We're ignorant

Last week I asked whether we’re stupid. This week I’ve been wondering if we’re ignorant. The answers are very different.

No, I don’t think we’re stupid, at least not all of us. Yes, we’ve all heard stories of consumers doing things that can only be described as stupid, like lending large amounts of money to total strangers without a written agreement but most of us are smarter than that, aren’t we? Most of us know to sign agreements that we’ve read and fully understood and that don’t screw us, don’t we? Please tell me that’s true?

Let’s assume that only a few of us are stupid. So that’s ok. I think that there’s a threat just as dangerous as stupidity and that’s ignorance. Don’t get confused, they’re not the same thing. Stupidity is the lack of ability to think properly, ignorance is just a lack of information. I’m fairly ignorant about the electrical systems in motor vehicles but that doesn’t mean I’m stupid. I also know almost nothing about gardening, dress-making or the traditional religious belief systems in Mongolia. But that doesn’t make me an idiot.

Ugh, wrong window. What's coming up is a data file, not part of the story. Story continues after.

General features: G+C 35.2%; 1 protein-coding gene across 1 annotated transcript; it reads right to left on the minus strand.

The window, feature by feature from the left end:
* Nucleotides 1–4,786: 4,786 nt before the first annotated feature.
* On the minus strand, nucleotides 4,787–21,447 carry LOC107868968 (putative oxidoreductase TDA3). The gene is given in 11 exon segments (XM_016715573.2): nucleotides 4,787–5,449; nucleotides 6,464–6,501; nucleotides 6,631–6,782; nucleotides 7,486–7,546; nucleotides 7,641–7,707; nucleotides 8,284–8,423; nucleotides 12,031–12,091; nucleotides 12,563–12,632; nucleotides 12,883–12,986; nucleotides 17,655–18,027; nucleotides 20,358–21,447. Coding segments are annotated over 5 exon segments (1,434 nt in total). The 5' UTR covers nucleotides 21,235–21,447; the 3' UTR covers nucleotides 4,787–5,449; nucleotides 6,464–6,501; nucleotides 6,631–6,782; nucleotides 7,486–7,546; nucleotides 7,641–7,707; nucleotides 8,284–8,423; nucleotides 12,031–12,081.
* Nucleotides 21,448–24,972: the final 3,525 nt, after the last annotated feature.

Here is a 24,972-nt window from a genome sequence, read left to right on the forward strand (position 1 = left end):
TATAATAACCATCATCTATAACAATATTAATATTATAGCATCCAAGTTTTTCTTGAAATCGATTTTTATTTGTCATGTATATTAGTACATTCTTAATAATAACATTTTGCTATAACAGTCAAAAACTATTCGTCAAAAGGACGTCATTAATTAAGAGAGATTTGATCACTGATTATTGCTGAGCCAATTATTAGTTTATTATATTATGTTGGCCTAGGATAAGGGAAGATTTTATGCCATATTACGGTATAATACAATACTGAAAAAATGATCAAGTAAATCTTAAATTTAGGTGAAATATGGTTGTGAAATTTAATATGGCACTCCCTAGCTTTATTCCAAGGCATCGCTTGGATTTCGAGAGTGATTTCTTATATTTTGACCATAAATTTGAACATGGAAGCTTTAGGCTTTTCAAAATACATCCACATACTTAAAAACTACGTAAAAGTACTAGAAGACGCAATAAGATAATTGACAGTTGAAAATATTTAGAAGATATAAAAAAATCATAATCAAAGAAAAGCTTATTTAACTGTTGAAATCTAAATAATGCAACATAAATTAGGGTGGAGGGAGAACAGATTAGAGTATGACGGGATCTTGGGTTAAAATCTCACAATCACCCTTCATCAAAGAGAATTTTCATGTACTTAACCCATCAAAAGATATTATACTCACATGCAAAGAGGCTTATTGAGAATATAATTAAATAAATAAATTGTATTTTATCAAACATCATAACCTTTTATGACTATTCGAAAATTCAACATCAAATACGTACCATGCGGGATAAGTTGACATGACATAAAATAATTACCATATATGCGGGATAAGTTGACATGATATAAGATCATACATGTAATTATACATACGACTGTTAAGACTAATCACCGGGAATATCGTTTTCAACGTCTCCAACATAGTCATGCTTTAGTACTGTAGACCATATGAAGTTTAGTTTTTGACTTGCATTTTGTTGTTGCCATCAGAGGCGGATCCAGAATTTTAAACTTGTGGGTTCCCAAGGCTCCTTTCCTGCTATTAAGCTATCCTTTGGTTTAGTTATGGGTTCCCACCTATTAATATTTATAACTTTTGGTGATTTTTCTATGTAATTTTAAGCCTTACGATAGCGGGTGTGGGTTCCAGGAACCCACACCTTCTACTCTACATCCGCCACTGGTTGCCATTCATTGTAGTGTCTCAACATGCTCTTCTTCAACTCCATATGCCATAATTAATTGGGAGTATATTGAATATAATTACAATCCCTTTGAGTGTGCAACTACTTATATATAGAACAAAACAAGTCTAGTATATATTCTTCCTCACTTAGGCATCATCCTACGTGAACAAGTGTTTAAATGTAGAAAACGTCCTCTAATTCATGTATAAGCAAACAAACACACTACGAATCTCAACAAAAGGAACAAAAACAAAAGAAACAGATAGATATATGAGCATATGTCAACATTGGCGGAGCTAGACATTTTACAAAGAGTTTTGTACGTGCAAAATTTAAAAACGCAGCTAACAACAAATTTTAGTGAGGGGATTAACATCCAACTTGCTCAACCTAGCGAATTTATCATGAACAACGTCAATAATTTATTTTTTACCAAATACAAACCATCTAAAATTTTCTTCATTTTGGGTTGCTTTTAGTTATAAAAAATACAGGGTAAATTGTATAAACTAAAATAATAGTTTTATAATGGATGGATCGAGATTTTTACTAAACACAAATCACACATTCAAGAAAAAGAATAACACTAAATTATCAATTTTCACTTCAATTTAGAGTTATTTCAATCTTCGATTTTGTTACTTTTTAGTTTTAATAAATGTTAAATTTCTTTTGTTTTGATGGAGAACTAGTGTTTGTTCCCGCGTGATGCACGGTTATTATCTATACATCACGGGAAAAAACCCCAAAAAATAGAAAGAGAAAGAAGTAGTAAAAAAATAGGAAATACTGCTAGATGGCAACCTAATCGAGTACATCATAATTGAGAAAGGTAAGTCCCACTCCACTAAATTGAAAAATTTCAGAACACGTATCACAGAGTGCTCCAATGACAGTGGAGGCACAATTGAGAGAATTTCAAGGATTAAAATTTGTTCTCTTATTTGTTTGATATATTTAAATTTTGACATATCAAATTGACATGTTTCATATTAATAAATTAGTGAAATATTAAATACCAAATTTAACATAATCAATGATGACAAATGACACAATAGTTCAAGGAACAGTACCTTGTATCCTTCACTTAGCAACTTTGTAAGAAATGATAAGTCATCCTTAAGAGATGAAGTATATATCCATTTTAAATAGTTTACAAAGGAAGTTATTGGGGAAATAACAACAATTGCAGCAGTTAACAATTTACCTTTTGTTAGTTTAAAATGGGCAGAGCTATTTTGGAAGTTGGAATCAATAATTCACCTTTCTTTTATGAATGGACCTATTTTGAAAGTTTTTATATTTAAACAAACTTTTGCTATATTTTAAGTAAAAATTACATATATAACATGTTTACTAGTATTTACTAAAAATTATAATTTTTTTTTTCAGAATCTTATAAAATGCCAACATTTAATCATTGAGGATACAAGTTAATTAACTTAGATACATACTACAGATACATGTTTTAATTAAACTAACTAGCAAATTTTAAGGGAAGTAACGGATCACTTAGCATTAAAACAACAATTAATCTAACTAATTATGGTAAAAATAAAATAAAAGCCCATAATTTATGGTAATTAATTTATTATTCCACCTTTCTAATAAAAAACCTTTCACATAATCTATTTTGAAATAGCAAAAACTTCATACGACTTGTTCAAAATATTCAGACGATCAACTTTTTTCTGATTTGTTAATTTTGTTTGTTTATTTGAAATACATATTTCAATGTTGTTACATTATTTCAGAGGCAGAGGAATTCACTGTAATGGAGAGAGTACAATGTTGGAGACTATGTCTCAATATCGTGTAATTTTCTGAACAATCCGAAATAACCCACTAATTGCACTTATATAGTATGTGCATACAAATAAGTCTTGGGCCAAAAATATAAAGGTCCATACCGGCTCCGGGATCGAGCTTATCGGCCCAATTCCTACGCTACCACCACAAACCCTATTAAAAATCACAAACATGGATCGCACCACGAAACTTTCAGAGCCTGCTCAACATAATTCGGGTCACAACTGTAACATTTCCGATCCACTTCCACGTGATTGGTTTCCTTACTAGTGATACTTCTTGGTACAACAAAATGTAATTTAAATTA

The problem is that ignorance threatens consumers just as much as stupidity. It puts us at the mercy of suppliers who don’t have our interests at heart or those who are actively trying to deceive us. The simplest example is with modern technology. Most of us know very little, perhaps nothing at all, about the technology that surrounds us. We don’t know how our cellphone or laptop works, how messages travel through the internet or how that video connection to our cousin in a faraway country happens. So long as it works we’re happy.

You might ask if it even matters? So long as it works, my emails arrive, I can chat to cuzzy and I can make that call, who cares how it works? That’s true in those cases but what happens when the laptop goes wrong and the company repairing is say you must pay them P2,500 for a new motherboard? Do you have any idea whether they’re telling the truth or not? What happens when you’re buying a replacement and the salesperson just starts talking about kilo-this, mega-that and giga-the-other. Do you understand a word they’re saying?

It’s no different with financial products. Very few of us are sufficiently well-educated to know the difference between different types of investments and we rely on the salesperson to give us the information we need. The same salesperson who is probably paid a commission on the size of your investment, not how well it suits your needs.